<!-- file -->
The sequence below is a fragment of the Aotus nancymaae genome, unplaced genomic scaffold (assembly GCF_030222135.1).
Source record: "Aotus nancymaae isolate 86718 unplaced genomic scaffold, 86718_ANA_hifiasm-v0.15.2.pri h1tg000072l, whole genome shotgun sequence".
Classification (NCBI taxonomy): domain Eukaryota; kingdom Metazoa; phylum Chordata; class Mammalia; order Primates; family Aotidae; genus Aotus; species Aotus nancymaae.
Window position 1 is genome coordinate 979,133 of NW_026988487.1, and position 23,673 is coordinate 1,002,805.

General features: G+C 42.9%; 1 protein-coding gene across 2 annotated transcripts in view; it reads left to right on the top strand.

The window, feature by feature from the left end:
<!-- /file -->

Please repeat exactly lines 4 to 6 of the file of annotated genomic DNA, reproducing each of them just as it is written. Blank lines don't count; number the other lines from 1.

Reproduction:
Window position 1 is genome coordinate 979,133 of NW_026988487.1, and position 23,673 is coordinate 1,002,805.

General features: G+C 42.9%; 1 protein-coding gene across 2 annotated transcripts in view; it reads left to right on the top strand.

The window, feature by feature from the left end: